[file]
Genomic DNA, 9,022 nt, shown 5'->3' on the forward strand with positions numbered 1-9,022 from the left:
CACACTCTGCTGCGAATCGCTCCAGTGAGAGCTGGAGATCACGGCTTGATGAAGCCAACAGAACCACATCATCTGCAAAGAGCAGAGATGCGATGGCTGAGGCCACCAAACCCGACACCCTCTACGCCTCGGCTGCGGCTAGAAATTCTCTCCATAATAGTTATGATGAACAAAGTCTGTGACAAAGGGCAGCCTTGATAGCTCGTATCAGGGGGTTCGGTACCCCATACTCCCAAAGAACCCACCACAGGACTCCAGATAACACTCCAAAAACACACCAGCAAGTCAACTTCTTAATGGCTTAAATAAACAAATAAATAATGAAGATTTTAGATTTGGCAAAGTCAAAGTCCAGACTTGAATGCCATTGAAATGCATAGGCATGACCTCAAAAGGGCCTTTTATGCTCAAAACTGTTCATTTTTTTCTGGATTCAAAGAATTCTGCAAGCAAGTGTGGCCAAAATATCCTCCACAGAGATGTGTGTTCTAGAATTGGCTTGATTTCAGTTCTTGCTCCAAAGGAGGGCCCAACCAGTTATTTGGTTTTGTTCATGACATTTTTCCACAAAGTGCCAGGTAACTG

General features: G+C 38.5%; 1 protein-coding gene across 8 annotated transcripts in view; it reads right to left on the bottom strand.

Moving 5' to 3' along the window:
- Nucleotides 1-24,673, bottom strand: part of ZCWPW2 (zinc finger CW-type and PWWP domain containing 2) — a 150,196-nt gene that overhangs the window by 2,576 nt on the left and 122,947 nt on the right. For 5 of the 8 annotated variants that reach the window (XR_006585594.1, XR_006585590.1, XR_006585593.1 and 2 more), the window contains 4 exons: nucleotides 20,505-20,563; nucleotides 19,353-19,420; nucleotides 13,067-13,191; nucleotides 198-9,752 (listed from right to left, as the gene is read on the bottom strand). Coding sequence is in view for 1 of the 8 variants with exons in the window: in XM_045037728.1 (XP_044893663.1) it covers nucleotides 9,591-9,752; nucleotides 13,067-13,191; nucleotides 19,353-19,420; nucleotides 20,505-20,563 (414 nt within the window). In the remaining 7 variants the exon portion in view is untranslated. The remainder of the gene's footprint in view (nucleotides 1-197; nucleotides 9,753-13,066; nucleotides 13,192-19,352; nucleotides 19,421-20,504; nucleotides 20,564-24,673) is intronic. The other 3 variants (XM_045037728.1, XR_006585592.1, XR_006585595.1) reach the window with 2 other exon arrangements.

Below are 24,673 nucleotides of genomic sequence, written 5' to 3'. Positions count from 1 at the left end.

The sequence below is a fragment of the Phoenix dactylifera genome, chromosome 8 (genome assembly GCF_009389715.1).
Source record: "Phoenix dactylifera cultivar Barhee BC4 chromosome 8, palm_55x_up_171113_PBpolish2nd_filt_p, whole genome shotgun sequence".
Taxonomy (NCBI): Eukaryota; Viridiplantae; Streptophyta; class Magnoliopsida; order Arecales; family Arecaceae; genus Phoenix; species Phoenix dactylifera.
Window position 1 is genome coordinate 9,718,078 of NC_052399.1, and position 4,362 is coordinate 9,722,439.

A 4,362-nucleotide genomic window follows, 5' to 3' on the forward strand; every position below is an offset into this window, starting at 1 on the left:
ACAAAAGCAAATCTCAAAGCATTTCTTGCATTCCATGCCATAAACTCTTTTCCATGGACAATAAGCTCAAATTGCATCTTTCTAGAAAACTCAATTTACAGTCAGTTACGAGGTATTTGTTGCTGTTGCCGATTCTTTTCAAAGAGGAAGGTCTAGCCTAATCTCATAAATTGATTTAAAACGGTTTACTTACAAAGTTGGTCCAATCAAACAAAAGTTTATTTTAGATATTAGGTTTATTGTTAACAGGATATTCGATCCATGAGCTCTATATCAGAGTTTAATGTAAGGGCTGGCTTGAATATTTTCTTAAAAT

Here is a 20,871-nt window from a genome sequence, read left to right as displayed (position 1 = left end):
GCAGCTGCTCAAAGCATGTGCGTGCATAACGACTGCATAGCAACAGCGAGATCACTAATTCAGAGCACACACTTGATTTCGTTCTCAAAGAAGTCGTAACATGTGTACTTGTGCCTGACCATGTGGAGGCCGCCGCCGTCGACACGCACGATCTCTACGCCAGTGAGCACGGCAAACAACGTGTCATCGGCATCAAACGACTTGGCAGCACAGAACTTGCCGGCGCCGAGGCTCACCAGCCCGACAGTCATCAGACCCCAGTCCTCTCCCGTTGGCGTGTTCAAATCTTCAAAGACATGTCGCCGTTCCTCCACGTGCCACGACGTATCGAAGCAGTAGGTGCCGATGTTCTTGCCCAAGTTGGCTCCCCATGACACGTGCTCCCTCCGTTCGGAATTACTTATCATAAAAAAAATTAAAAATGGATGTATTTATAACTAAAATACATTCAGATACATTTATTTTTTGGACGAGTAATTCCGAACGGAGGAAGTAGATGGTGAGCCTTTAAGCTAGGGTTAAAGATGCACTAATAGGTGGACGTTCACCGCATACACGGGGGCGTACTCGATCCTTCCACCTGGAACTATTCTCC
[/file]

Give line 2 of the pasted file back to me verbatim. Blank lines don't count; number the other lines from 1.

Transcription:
CACACTCTGCTGCGAATCGCTCCAGTGAGAGCTGGAGATCACGGCTTGATGAAGCCAACAGAACCACATCATCTGCAAAGAGCAGAGATGCGATGGCTGAGGCCACCAAACCCGACACCCTCTACGCCTCGGCTGCGGCTAGAAATTCTCTCCATAATAGTTATGATGAACAAAGTCTGTGACAAAGGGCAGCCTTGATAGCTCGTATCAGGGGGTTCGGTACCCCATACTCCCAAAGAACCCACCACAGGACTCCAGATAACACTCCAAAAACACACCAGCAAGTCAACTTCTTAATGGCTTAAATAAACAAATAAATAATGAAGATTTTAGATTTGGCAAAGTCAAAGTCCAGACTTGAATGCCATTGAAATGCATAGGCATGACCTCAAAAGGGCCTTTTATGCTCAAAACTGTTCATTTTTTTCTGGATTCAAAGAATTCTGCAAGCAAGTGTGGCCAAAATATCCTCCACAGAGATGTGTGTTCTAGAATTGGCTTGATTTCAGTTCTTGCTCCAAAGGAGGGCCCAACCAGTTATTTGGTTTTGTTCATGACATTTTTCCACAAAGTGCCAGGTAACTG